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UMBC High Performance Computing Facility
Please note that this page is under construction. We are documenting the 240-node cluster maya that will be available after Summer 2014. Currently, the 84-node cluster tara still operates independently, until it becomes part of maya at the end of Summer 2014. Please see the 2013 Resources Pages under the Resources tab for tara information.
How to run Python on tara

Introduction

On this page we'll see how to use Python on the tara cluster. Before proceeding, make sure you've read the How To Run tutorial first. Python is a popular full-featured scripting language. It can be used interactively or through scripting.

Loading the module

There are several versions of Python installed on tara. To enable the most recent version, enter the following command

[araim1@tara-fe1 ~]$ module load python/2.7.2
This must be done before running your Python code, either interactively or through the batch system. If you forget to load the module, your account will probably default to using an older version.

Alternatively, you can load the module from within a shell script (e.g. from your submission script) as follows

#!/bin/bash -l
#SBATCH --job-name=hello_python
#SBATCH --output=slurm.out
#SBATCH --error=slurm.err
#SBATCH --partition=develop

module load python/2.7.2
./myscript.py
Notice the "-l" argument on the first line, which is necessary. (This allows Bash to use the "module" alias).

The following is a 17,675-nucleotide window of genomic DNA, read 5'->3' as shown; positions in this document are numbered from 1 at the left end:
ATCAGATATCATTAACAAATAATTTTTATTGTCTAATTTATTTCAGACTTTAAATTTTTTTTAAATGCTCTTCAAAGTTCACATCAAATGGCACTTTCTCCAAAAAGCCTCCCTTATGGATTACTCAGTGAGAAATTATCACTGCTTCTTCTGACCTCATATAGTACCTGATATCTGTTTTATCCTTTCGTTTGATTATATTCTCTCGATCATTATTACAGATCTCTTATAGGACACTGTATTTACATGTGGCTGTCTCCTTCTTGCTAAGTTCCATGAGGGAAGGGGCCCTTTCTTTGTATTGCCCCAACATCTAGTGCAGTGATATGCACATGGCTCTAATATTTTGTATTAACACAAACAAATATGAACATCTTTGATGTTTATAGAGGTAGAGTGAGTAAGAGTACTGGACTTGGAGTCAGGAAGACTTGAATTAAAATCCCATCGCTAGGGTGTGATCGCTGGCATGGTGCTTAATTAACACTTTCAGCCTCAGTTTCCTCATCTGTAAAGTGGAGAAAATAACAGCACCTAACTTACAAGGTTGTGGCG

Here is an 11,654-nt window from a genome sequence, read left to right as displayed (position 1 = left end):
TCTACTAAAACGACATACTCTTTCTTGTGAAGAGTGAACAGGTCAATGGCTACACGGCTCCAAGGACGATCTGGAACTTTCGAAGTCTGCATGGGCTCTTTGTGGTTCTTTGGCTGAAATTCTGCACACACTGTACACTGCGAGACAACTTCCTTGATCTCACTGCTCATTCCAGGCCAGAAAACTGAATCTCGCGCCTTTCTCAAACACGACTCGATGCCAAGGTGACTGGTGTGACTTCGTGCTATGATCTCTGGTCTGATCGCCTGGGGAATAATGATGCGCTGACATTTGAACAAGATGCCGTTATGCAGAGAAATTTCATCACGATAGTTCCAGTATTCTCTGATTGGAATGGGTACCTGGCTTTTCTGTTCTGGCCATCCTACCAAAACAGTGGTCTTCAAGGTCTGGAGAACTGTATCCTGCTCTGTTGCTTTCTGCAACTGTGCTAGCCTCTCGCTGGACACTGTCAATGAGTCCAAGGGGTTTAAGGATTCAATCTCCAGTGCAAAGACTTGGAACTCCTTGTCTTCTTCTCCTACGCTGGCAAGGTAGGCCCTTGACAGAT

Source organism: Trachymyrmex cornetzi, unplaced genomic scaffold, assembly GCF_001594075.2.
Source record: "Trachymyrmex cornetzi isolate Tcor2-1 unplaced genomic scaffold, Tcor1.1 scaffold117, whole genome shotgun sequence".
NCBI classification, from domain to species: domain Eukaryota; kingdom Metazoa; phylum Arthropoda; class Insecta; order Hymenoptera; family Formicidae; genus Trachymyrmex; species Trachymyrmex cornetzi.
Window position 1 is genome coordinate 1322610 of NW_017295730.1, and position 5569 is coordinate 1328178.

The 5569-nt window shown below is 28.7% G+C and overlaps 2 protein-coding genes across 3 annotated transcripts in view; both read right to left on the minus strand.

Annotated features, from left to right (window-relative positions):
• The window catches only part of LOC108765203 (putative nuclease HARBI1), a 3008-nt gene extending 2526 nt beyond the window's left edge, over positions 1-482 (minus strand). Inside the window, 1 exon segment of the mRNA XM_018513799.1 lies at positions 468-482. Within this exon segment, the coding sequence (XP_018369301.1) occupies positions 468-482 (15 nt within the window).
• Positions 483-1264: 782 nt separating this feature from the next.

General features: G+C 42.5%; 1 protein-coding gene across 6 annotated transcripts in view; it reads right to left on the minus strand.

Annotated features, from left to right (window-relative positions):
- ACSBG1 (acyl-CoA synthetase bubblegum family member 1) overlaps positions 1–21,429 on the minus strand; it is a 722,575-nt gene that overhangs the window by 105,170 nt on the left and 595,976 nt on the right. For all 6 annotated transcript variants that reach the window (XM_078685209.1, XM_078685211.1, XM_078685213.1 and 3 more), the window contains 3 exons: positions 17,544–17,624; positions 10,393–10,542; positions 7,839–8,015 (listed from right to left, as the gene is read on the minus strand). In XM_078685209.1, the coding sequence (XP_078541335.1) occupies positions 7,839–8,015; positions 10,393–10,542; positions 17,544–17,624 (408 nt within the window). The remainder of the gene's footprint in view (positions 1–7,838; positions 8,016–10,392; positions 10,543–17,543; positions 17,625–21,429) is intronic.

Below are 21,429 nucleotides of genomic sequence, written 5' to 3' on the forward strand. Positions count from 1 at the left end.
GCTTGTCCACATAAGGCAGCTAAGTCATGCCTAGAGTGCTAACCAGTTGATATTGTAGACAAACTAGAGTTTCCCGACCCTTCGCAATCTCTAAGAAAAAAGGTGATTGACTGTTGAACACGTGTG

Example batch script

We'll write a simple Python script that says "hello", and performs a few calculations.
#!/bin/env python

import math
x = math.factorial(10)
print "Hello world! 10! = %d" % (x)

Download: ../code/python_hello/hello.py
Notice that the first line is not the usual "#!/usr/bin/python", which points to an older version of Python on tara. Instead, "#!/bin/env python" ensures that the module-loaded version of Python is used when invoking the script without the interpreter
[araim1@tara-fe1 python_hello]$ ./hello.py 
Hello world! 10! = 3628800
[araim1@tara-fe1 python_hello]$ 
We can launch it with a standard SLURM script. Again, we'll specify the "-l" option to Bash and load the module from within the batch script. The script will probably function correctly if you haven't made these additions, but have entered the "module load python/2.7.2" command in your current shell session. We suggest these modifications to your batch script regardless, as a best practice.
#!/bin/bash -l
#SBATCH --job-name=hello_python
#SBATCH --output=slurm.out
#SBATCH --error=slurm.err
#SBATCH --partition=develop

module load python/2.7.2
./hello.py

Download: ../code/python_hello/run.slurm
Now we launch the job
[araim1@tara-fe1 python_hello]$ module load python/2.7.2
[araim1@tara-fe1 python_hello]$ sbatch run.slurm
sbatch: Submitted batch job 2618
[araim1@tara-fe1 python_hello]$ ls
hello.py  run.slurm  slurm.err  slurm.out
[araim1@tara-fe1 python_hello]$ cat slurm.out
Hello world! 10! = 3628800
[araim1@tara-fe1 python_hello]$
Also note that hello.py can be run directly on the user node (which is okay here because it's a small job) using the "python" command
[araim1@tara-fe1 python_hello]$ module load python/2.7.2
[araim1@tara-fe1 python_hello]$ python hello.py
Hello world! 10! = 3628800
[araim1@tara-fe1 python_hello]$ 

Running Python interactively

Python can also be used interatively on the user node, as in the following example
[araim1@tara-fe1 ~]$ module load python/2.7.2
[araim1@tara-fe1 ~]$ python
Python 2.7.2 (default, Sep  8 2011, 21:04:00) 
[GCC 4.1.2 20080704 (Red Hat 4.1.2-50)] on linux2
Type "help", "copyright", "credits" or "license" for more information.
>>> import math
>>> x = math.factorial(10)
>>> print "Hello world! %d" % (x)
Hello world! 10! = 3628800
>>> quit()
[araim1@tara-fe1 ~]$ 
As always, this should only be used for smaller computations. Intensive programs should be submitted to the compute nodes.